Title

Helping Pre-Service Teachers Understand the "T" and "Q" in LGBTQ

First Presenter's Institution

Georgia Gwinnett College

Second Presenter's Institution

Georgia Gwinnett College

Third Presenter's Institution

NA

Fourth Presenter's Institution

NA

Fifth Presenter's Institution

NA

Strand #1

Safety & Violence Prevention

Strand #2

Social & Emotional Skills

Relevance

Transgender and queer students are some of the students most at risk of bullying and school violence (Strand III). In addition, creating safe spaces for transgender and queer students is a fundamental part of cultivating a sense of classroom community for all students (Strand II). This presentation will help teacher educators consider ways that they may lead pre-service teachers to be more sensitive to the needs of transgender and queer students, thereby decreasing the social risk and the safety risk for those youth.

Brief Program Description

The pre-service teachers we mentor at Georgia Gwinnett College are generally more confused by and less accepting of transgender and queer students than they are of lesbian, gay, and bisexual students. This presentation will help teacher educators consider ways that they may lead pre-service teachers to be more sensitive to the needs of transgender and queer youth.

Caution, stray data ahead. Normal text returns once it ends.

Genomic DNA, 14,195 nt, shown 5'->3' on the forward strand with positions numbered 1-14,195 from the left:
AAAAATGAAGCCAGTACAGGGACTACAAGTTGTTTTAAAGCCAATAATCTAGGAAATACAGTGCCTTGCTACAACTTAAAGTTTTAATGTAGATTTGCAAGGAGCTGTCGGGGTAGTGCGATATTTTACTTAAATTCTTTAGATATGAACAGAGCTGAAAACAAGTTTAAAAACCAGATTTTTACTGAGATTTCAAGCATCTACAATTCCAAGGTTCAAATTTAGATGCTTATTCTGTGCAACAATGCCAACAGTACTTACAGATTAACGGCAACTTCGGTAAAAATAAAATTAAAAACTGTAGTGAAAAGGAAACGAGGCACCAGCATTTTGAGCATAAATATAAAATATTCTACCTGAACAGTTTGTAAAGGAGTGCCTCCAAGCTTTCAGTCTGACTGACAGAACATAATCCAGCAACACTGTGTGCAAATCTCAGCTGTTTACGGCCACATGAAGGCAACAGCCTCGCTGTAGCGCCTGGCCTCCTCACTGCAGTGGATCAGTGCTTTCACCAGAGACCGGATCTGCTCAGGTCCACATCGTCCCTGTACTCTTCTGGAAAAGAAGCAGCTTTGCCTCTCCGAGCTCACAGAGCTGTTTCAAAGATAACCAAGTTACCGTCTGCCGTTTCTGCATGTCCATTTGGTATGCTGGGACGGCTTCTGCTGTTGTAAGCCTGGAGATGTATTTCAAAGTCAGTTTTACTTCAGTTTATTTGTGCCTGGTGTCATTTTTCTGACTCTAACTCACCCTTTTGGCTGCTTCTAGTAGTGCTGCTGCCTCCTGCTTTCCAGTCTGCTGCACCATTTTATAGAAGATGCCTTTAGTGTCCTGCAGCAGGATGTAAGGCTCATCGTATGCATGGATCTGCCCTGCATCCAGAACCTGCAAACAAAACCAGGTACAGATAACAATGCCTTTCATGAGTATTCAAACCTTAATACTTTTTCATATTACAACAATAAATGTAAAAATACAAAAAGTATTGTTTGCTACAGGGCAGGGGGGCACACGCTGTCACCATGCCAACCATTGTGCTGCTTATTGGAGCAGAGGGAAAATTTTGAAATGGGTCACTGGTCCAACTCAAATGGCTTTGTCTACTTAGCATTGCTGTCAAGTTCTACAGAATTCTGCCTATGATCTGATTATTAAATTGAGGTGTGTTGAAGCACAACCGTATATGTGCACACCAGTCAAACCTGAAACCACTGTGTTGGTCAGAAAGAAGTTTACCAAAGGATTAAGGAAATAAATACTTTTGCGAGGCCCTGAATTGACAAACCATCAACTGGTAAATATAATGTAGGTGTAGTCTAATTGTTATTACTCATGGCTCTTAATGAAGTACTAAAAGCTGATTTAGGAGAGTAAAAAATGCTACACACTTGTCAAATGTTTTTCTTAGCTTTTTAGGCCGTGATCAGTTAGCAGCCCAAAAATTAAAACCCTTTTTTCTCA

Summary

The last decade in the United States has seen a major shift in public acceptance of lesbian, gay, and bisexual people. While there are still pockets of society that condemn non-heterosexual orientations, by and large, lesbian, gay, and bisexual people are today enjoying far wider legal and social acceptance than they did only fifteen years ago. This is reflected in our college classroom in the GGC School of Education, where we no longer have to convince our pre-service teachers that they must be sensitive to the rights and needs of their lesbian, gay, and bisexual students, including the need for creating safe spaces for such students in their classrooms. Rather, our pre-service teachers easily accept that they will have non-heterosexual students, and they are eager to learn how to prevent bullying and encourage acceptance of LGB students.

However, our students seem less accepting--or at least more confused--by the specter of teaching transgender or queer students. Not only are pre-service teachers hazy on what these terms mean, but they struggle to understand or even accept how they are related to gay and lesbian rights. They are unsure what being transgender or queer means for their students, and they struggle to envision how they may help such students feel valued and accepted. Indeed, it is even hard for us, as professors, to formulate effective ways to teach our students about the challenges of working with transgender and queer students, given that the issue exploded so quickly into the public consciousness only two years ago.

This practice report presentation will share both the challenges we have faced as professors and the solutions that we have formulated.

Evidence